Exchange Rate Regime
A rule governing policy toward the exchange rate

Connection: There are two kinds of exchange rate regimes: fixed exchange rate and floating exchange rate. With so much power to influence prices, governments adopt a variety of exchange rate regimes to fit different scenarios.
Fixed Exchange Rate
When the government keeps the exchange rate against some other currency at or near a particular target

Connection: For example, Hong Kong has an official policy of setting the exchange rate of HK$7.80 per US$1. Countries fix their exchange rates in a variety of ways, but fixing exchange rates is not always the best idea.
Floating Exchange Rate
When the government lets the exchange rate go wherever the market takes it

Connection: Britain, Canada, and the Unites States all have floating exchange rates, allowing the exchange rates to rise and fall according to other market behavior.
Exchange Market Intervention
Government purchases or sales of currency in the foreign exchange market

Connection: One way a government can support their currency is to "soak up" the excess of currency by buying its own currency. Similarly, they can also sell their currency to other foreign nations for other currencies (to fix a shortage).
Foreign Exchange Reserves
Stocks of foreign currency that governments maintain to buy their own currency on the foreign exchange market

Connection: Most countries maintain these foreign exchange reserves (usually as U.S. dollars or euros) so they can buy their own currency to support its price.
Foreign Exchange Controls
Licensing systems that limit the right of individuals to buy foreign currency

Connection: Other things equal, foreign exchange controls increase the value of a country's currency. Foreign exchange controls limit the supply of currency to foreign markets by requiring domestic residents who want to buy foreign currency to get a license (and only giving licenses for approved transactions).
Devaluation
A reduction in the value of a currency that is set under a fixed exchange rate regime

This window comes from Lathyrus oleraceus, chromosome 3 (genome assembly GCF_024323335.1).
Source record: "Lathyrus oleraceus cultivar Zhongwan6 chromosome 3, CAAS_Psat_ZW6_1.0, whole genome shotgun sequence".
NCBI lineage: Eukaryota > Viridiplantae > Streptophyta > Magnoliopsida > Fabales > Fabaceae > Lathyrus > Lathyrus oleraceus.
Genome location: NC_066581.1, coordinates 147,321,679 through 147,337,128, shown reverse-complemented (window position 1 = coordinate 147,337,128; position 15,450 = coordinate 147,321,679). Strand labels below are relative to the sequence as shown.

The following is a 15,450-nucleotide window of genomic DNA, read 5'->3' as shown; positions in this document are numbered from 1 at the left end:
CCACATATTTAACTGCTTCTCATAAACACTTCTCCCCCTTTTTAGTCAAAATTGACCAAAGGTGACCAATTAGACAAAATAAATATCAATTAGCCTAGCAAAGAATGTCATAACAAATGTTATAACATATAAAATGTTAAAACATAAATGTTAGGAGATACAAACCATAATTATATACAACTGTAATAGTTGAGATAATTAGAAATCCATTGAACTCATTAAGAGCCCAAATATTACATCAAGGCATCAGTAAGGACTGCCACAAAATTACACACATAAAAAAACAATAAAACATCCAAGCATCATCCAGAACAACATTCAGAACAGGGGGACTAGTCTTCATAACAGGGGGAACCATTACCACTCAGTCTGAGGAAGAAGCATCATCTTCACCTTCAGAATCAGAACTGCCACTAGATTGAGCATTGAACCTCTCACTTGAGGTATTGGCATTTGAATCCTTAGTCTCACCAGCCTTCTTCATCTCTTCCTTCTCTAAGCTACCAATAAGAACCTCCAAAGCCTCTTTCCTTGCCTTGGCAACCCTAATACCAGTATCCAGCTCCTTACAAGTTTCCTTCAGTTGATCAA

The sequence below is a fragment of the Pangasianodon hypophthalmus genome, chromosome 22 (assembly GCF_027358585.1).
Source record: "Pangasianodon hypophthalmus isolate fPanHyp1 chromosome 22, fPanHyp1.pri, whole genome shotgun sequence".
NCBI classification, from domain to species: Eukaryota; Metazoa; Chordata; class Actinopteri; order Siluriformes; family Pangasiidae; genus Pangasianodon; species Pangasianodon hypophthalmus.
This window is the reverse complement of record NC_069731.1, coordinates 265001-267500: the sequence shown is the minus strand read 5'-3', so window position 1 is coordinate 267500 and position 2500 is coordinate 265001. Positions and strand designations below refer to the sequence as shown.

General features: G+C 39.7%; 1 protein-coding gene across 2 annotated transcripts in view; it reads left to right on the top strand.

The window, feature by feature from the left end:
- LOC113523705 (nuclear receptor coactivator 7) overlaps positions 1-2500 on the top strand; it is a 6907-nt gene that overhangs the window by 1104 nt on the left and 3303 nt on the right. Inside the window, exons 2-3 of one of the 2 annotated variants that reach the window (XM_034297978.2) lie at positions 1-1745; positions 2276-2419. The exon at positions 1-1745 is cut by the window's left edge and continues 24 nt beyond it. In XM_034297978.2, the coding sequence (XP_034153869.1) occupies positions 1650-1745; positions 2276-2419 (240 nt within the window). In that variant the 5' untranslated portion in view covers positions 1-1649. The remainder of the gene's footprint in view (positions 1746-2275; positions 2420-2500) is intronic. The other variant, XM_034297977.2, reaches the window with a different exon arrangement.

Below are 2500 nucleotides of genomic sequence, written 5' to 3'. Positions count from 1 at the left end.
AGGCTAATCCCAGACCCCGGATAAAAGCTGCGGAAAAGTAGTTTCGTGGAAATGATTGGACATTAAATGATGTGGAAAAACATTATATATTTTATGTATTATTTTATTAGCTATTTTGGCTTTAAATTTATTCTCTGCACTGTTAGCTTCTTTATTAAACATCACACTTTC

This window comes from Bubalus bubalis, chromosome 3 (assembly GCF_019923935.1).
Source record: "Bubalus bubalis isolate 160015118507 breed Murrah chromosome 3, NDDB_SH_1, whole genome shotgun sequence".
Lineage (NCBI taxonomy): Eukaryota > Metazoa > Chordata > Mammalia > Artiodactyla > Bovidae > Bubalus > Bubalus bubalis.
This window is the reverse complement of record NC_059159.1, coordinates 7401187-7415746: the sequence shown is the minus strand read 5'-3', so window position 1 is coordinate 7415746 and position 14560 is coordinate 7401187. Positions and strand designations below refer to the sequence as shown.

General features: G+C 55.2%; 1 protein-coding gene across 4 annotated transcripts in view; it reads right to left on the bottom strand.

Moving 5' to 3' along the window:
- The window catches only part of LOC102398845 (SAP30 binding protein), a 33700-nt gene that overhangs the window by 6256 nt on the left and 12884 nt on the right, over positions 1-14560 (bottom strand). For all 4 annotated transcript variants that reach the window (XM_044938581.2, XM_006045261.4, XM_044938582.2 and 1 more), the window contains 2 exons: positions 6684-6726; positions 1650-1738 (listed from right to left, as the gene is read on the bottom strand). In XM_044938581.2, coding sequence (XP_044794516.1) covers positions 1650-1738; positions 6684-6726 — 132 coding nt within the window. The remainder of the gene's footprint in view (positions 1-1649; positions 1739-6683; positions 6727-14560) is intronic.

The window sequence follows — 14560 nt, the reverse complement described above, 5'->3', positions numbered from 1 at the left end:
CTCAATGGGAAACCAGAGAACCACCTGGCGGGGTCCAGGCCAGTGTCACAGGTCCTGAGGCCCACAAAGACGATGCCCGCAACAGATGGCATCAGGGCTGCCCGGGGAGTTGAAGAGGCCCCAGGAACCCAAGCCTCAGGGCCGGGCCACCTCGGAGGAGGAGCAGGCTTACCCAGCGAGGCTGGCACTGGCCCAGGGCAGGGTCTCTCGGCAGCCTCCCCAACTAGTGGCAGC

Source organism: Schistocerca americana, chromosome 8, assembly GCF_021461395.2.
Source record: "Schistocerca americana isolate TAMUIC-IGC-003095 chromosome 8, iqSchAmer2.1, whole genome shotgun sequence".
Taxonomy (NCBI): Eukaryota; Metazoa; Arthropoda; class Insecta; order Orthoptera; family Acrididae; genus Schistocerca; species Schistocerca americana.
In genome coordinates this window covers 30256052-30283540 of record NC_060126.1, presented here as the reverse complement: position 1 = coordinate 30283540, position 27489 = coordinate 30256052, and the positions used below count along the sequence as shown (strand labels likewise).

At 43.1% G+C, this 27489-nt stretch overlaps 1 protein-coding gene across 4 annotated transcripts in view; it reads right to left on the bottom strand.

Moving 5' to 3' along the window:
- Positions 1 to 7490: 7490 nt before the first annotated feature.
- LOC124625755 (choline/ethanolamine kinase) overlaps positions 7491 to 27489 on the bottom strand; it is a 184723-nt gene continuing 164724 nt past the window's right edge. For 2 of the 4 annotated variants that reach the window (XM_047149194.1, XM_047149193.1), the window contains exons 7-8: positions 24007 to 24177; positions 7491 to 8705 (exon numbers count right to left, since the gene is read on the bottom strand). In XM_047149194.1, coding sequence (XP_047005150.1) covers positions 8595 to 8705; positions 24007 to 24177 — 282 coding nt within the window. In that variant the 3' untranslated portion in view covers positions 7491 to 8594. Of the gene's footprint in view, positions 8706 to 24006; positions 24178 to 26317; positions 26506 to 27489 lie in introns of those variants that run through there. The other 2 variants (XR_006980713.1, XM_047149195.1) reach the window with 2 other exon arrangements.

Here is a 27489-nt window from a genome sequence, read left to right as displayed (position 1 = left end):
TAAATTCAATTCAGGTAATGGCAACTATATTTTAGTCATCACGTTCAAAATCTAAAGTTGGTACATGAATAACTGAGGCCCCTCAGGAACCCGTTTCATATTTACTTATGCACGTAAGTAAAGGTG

Connection: Devaluation is essentially a depreciation (a downward move in currency) that is due to a revision in a fixed exchange rate target. This makes domestic goods cheaper in terms of foreign currency, which leads to higher exports. Still, it makes foreign goods more expensive in terms of domestic currency, which reduces imports. *Increases aggregate demand
Revaluation
An increase in the value of a currency that is set under a fixed exchange rate regime

Connection: A revaluation makes domestic goods more expensive in terms of foreign currency, which leads to reduced exports. And, it makes foreign goods less expensive in terms of domestic currency, which increases imports. *Reduces aggregate demand
Protectionism
The practice of limiting trade to protect domestic industries

Connection: Tariffs and import quotas are the primary tools of protectionism. The motivation for protectionism comes from the idea that some industries may not initially be competitive at the international level, but they could attain a comparative advantage after a period of protection from lower-priced imports.
Tariffs
Taxes on imports

Connection: Tariffs make prices higher for domestic consumers and can spark trade wars. In American history, tariffs provided a majority of revenue for the U.S. government, but this gradually decreased as income and payroll taxes were adopted.
Import Quota
A limit on the quantity of a good that can be imported within a given period

Connection: By restricting the supply of imports, import quotas reduce equilibrium quantity and increase the equilibrium price. These quotas help domestic firms compete with foreign suppliers, but they can also cause prices to be higher for domestic consumers.
Preventing Depreciation
Buy Currency
Raise Interest Rates
Restrict Individuals from Buying Foreign Currency
Preventing Appreciation
Sell Currency
Lower Interest Rates
Restrict Foreigners from Buying Currency
YOU MIGHT ALSO LIKE...
STUDY GUIDE